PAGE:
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Getting the good oil on mission and ministry in the Solomons

Getting the good oil on mission and ministry in the Solomons

Getting the good oil on mission and ministry in the Solomons

Honiara Corps Officer Envoy Wency Ramo’oroa with some of the coconut oil his corps is selling that was produced by the Direct Micro Expelling plant at the Gateway Corps in Kwai Village, Solomon Islands.

By Darryl Whitecross

The Salvation Army, in a first for the Papua New Guinea and Solomon Islands Territory, has gone into commercial coconut oil production.

Profits from the sale of the top-quality oil – produced in The Salvation Army’s own plant – is being used to support the mission and ministry of the Army in the country.

The first batch of oil – 6x60 litre barrels – was produced in February this year and Honiara Corps has been selling 500ml bottles for $SBD15 [about $AUD2.55]. Australian Salvation Army officer Major Robert Evans, the Solomon Islands District Officer, said this oil was the first bottled individually to be sold directly to customers in Honiara.

The Army set up a Direct Micro Expelling (DME) plant in 2019 on the island of Malaita – on the family property of Gateway Corps Officer Envoy Charles Akwasitaloa – to create jobs in the area and to help build community. Since then it has produced about 200 litres of the premium-grade, extra-virgin oil to be sold across the country and around the world.

Robert said it was an important part of the mission of the Gateway Corps in Kwai Village, which is in the north of Malaita Island. The corps building and the DME plant share the same property. “Corps members were involved in the clearing of the land and the construction of the shed to house the DME equipment,” Robert said.

The coconut oil from the Gateway Corps in Kwai Village sold in Honiara to support the mission of The Salvation Army in the Solomon Islands.

He said the Army fitted out the plant with the help of coconut technology company Kokonut Pacific (Solomon Islands), which developed the DME system in 1994 to take coconut processing back to the farms where the nuts are grown. Kokonut Pacific trained the workers at the Army plant.

Robert said once a coconut entered the production process it could be turned into extra-virgin coconut oil within 60 minutes. He said that, while the Army had been selling some individually bottled oil, the bulk of production was sold back to Kokonut Pacific, which is used to make its products that are sold around the world.

“The bottled oil we sold directly to customers in Honiara was to give local Salvationists an opportunity to sample the product another Salvation Army corps is producing,” Robert said. “This allowed them to participate in this part of our mission through their purchase directly from us, rather than via KPSI.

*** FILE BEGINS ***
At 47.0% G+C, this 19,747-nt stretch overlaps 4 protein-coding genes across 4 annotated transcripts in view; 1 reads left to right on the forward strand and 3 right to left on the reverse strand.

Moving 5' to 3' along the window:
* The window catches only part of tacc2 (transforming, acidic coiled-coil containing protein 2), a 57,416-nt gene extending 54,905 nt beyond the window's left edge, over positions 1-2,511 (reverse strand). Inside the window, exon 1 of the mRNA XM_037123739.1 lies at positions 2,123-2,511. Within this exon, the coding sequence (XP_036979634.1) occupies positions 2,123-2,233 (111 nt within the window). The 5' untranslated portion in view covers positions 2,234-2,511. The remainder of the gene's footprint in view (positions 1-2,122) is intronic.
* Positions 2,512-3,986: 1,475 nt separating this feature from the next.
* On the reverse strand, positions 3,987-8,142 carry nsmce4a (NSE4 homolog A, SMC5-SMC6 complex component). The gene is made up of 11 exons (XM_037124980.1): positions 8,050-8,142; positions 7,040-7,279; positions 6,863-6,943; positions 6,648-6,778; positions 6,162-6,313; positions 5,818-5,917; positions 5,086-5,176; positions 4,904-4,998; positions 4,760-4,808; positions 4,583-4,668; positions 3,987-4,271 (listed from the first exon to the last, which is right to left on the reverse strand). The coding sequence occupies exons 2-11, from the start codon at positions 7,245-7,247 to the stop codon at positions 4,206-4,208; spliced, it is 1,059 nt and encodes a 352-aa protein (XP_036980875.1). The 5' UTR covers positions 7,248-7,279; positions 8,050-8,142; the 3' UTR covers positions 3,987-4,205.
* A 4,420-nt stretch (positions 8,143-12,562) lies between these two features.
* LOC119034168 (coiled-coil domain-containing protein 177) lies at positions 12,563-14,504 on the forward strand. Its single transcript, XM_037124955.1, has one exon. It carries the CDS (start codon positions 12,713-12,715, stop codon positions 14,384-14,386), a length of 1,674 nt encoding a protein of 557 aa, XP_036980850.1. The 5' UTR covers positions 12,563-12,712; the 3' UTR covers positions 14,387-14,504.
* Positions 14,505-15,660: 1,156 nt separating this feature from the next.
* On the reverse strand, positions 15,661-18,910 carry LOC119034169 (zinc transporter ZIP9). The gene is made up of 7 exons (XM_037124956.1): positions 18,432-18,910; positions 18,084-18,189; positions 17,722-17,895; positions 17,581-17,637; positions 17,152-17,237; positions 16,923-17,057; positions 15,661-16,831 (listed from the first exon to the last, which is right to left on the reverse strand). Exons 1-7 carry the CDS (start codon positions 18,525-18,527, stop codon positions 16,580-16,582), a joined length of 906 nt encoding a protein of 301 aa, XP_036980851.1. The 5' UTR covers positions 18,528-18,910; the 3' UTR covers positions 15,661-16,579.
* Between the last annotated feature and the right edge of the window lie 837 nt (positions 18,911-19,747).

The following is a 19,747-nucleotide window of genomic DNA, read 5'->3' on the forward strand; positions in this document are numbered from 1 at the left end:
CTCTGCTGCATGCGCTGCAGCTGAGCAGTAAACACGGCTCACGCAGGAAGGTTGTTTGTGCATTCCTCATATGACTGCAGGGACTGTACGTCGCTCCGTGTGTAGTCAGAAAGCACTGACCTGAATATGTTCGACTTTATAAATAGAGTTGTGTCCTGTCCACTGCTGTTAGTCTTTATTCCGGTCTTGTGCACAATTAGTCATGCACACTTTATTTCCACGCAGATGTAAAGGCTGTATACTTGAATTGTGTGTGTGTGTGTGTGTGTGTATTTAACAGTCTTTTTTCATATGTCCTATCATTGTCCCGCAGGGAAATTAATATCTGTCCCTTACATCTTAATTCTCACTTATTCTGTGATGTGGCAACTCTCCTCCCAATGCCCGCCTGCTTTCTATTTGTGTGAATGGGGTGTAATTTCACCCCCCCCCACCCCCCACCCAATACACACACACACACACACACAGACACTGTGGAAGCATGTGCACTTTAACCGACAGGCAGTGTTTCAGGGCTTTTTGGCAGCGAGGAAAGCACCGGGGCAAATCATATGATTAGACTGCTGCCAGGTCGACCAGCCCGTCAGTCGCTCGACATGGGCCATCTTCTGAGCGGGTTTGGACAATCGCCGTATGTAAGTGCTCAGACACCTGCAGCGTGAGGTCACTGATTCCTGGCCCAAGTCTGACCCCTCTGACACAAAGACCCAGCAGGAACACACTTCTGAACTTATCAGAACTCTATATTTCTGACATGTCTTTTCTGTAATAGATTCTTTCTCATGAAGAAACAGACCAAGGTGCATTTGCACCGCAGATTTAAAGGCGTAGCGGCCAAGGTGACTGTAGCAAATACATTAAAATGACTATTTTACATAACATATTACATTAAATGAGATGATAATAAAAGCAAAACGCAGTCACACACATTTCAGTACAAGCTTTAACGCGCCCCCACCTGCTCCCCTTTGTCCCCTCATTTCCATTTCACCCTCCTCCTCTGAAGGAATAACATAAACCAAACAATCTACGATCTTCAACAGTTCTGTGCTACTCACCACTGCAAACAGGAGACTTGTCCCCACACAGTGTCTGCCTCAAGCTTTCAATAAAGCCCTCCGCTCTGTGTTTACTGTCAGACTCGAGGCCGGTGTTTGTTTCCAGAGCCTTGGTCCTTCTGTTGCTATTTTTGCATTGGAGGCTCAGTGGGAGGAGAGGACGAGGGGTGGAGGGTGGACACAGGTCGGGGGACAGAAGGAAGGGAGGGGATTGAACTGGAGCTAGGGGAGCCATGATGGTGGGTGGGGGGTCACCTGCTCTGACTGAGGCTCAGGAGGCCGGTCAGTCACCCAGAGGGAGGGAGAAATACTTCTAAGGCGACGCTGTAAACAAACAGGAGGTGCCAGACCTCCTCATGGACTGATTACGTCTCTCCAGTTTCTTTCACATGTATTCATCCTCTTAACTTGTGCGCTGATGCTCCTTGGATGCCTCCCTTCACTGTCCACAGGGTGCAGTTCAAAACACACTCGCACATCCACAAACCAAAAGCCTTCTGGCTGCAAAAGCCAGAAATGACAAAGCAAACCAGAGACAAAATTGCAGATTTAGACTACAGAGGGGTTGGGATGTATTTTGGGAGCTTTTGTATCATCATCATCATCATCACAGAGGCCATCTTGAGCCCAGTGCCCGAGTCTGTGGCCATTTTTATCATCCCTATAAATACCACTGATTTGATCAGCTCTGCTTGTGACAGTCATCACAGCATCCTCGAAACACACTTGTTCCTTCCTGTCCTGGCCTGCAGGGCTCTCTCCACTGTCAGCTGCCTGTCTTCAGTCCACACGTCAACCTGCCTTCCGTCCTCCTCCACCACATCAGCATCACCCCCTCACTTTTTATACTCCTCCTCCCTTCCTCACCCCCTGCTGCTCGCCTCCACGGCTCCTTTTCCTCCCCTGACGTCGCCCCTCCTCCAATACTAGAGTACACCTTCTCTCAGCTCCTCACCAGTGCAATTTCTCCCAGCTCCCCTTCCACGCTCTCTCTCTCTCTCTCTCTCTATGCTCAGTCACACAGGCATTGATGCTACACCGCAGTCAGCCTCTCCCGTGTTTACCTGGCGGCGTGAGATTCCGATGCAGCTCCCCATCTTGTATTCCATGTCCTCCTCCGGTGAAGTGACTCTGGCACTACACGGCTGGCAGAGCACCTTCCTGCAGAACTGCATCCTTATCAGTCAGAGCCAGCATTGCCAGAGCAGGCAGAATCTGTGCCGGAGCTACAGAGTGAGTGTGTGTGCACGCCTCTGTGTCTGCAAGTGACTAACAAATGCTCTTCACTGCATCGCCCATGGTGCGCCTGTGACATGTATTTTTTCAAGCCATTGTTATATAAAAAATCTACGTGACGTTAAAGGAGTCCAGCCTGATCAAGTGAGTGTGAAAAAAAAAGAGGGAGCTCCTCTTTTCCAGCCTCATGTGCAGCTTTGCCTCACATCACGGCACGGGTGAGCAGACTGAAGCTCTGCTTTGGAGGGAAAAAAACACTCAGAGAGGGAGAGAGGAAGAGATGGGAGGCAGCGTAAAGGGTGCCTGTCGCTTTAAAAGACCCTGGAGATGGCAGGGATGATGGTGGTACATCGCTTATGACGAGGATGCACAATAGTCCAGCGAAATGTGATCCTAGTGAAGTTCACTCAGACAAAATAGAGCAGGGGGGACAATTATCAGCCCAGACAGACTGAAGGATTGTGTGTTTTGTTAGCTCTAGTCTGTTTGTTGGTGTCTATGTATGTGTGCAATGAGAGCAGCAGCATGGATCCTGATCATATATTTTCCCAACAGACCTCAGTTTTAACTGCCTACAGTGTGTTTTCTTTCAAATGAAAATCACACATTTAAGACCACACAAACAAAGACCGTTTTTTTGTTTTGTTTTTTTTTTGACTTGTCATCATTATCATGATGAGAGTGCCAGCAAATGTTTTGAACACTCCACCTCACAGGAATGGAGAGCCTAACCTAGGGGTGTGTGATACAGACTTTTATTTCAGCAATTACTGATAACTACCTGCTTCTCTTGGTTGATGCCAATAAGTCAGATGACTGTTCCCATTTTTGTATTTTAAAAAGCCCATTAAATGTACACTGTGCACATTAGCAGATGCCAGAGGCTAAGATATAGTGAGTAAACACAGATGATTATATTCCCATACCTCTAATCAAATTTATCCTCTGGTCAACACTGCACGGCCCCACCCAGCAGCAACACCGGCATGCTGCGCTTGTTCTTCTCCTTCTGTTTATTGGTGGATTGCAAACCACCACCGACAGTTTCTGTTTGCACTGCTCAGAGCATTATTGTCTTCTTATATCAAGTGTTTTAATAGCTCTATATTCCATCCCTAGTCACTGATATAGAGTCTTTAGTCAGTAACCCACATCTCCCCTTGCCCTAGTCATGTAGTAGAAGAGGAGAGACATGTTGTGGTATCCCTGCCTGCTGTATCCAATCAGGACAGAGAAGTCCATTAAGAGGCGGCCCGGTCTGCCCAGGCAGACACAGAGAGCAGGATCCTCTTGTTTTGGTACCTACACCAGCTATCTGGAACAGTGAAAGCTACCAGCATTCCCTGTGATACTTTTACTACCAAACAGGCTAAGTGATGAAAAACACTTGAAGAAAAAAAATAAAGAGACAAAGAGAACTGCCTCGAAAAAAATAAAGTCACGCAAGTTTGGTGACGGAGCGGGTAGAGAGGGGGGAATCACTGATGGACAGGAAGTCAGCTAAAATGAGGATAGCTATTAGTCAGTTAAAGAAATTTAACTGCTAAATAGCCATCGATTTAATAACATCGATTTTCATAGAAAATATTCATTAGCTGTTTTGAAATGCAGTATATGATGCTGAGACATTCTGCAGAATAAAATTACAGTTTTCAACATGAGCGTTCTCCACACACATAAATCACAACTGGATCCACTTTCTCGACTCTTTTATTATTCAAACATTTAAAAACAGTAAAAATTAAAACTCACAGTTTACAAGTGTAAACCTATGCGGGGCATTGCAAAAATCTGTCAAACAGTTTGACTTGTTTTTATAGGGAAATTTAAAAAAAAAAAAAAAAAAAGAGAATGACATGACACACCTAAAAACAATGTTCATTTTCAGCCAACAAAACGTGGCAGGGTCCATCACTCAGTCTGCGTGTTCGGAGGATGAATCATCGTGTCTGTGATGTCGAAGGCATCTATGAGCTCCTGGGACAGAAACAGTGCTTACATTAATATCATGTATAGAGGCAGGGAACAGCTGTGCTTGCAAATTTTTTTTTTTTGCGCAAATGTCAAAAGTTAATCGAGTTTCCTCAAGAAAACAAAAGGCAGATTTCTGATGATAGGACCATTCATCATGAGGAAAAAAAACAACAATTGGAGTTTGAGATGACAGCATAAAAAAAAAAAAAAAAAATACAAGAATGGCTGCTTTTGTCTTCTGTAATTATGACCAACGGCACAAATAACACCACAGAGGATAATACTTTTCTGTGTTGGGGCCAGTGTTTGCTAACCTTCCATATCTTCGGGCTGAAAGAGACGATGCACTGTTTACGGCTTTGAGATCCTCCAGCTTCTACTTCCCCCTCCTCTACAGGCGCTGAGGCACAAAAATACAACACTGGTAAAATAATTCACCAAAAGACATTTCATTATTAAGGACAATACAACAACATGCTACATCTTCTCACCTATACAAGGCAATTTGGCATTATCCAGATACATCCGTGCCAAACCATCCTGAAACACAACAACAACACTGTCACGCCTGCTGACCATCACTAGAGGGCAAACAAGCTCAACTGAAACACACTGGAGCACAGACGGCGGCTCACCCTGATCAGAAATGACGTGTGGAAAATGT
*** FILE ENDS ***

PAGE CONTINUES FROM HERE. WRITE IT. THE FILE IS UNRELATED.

“Since that batch, we have sold another 120 bottles directly to a growing customer base among our networks. Many of these direct customers participated in our fundraising event in 2018 to purchase the DME equipment.”

The plant workers are employed from the village and the coconuts bought from farmers in the area. The Army retains the profits from the sale of the oil and any by-products.

Robert said the production process could be summed up in a few words: buy, crack, shred, dry, press, bottle, sell. Once processed, the oil is put on trucks for the five-hour drive along a rugged dirt road to the island's main port in Auki to be shipped to Honiara – another five-hour journey.

Robert said Kokonut’s mission and vision was similar to the Army in that, as its website says, it aimed to ‘empower and bring home by forging partnerships with local communities to improve their lives by building sustainable value chains and revitalising the smallholder coconut industry with appropriate technology’.

The coconut oil produced by DME plants around the country was a major local product that contributed to the export market and the local economy. KPSI set the price for buying oil from DME plants according to international market values and local demand. “At this moment in time, we receive $19/kg for A-grade oil,” Robert said.

While it is difficult to measure how Solomon Islands coconut oil compares to other places in the world, Robert said the oil produced by the DME method was a much higher and purer quality than oil produced from ‘copra’. “Oil from ‘copra’ is known as ‘crude oil’ whereas oil from ‘DME’ is ‘organic virgin oil’,” Robert said. The DME oil has a mild flavour and aroma; a different taste to other extra virgin oils.

Since the Army plant began full operation in January almost 2000kg of oil has been produced.

Robert said this was below average compared to other plants as “we have had to navigate a number of challenges in the village”. He added: “It is our intention for this to be a permanent operation to maintain regular employment opportunities in North Malaita and a sustainable locally generated income for The Salvation Army Solomon Islands District.”

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